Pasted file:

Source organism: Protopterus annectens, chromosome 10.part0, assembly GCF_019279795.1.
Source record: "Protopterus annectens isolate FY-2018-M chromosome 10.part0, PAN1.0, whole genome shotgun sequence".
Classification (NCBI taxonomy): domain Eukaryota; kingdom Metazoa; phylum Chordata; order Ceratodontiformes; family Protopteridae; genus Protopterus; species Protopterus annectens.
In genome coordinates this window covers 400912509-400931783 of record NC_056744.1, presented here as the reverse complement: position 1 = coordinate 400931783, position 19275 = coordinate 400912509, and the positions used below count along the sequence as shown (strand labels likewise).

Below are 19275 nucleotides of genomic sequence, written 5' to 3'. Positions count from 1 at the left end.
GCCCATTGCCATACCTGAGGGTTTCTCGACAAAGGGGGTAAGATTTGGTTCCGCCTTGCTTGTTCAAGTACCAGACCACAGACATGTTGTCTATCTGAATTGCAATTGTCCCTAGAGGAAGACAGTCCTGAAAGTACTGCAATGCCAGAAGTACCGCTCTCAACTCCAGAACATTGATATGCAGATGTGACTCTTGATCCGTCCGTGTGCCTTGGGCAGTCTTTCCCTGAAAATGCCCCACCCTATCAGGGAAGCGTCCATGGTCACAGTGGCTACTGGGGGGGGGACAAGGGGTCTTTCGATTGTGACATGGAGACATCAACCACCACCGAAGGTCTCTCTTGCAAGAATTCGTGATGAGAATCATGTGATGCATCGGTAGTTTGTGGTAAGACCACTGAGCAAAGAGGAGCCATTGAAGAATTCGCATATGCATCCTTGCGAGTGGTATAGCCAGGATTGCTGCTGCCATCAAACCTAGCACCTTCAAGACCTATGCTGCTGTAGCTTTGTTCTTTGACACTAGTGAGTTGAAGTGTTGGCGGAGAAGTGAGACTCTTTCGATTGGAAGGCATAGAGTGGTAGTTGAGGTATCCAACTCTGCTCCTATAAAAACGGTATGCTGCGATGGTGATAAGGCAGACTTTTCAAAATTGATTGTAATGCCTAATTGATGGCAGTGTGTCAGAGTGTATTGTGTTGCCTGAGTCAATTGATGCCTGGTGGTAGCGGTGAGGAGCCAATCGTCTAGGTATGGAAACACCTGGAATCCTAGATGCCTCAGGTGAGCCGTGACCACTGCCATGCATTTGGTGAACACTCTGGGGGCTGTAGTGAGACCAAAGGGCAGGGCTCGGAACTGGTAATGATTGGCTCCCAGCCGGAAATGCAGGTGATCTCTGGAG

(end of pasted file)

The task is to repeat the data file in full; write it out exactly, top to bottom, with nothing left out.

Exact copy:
Source organism: Protopterus annectens, chromosome 10.part0, assembly GCF_019279795.1.
Source record: "Protopterus annectens isolate FY-2018-M chromosome 10.part0, PAN1.0, whole genome shotgun sequence".
Classification (NCBI taxonomy): domain Eukaryota; kingdom Metazoa; phylum Chordata; order Ceratodontiformes; family Protopteridae; genus Protopterus; species Protopterus annectens.
In genome coordinates this window covers 400912509-400931783 of record NC_056744.1, presented here as the reverse complement: position 1 = coordinate 400931783, position 19275 = coordinate 400912509, and the positions used below count along the sequence as shown (strand labels likewise).

Below are 19275 nucleotides of genomic sequence, written 5' to 3'. Positions count from 1 at the left end.
GCCCATTGCCATACCTGAGGGTTTCTCGACAAAGGGGGTAAGATTTGGTTCCGCCTTGCTTGTTCAAGTACCAGACCACAGACATGTTGTCTATCTGAATTGCAATTGTCCCTAGAGGAAGACAGTCCTGAAAGTACTGCAATGCCAGAAGTACCGCTCTCAACTCCAGAACATTGATATGCAGATGTGACTCTTGATCCGTCCGTGTGCCTTGGGCAGTCTTTCCCTGAAAATGCCCCACCCTATCAGGGAAGCGTCCATGGTCACAGTGGCTACTGGGGGGGGGACAAGGGGTCTTTCGATTGTGACATGGAGACATCAACCACCACCGAAGGTCTCTCTTGCAAGAATTCGTGATGAGAATCATGTGATGCATCGGTAGTTTGTGGTAAGACCACTGAGCAAAGAGGAGCCATTGAAGAATTCGCATATGCATCCTTGCGAGTGGTATAGCCAGGATTGCTGCTGCCATCAAACCTAGCACCTTCAAGACCTATGCTGCTGTAGCTTTGTTCTTTGACACTAGTGAGTTGAAGTGTTGGCGGAGAAGTGAGACTCTTTCGATTGGAAGGCATAGAGTGGTAGTTGAGGTATCCAACTCTGCTCCTATAAAAACGGTATGCTGCGATGGTGATAAGGCAGACTTTTCAAAATTGATTGTAATGCCTAATTGATGGCAGTGTGTCAGAGTGTATTGTGTTGCCTGAGTCAATTGATGCCTGGTGGTAGCGGTGAGGAGCCAATCGTCTAGGTATGGAAACACCTGGAATCCTAGATGCCTCAGGTGAGCCGTGACCACTGCCATGCATTTGGTGAACACTCTGGGGGCTGTAGTGAGACCAAAGGGCAGGGCTCGGAACTGGTAATGATTGGCTCCCAGCCGGAAATGCAGGTGATCTCTGGAG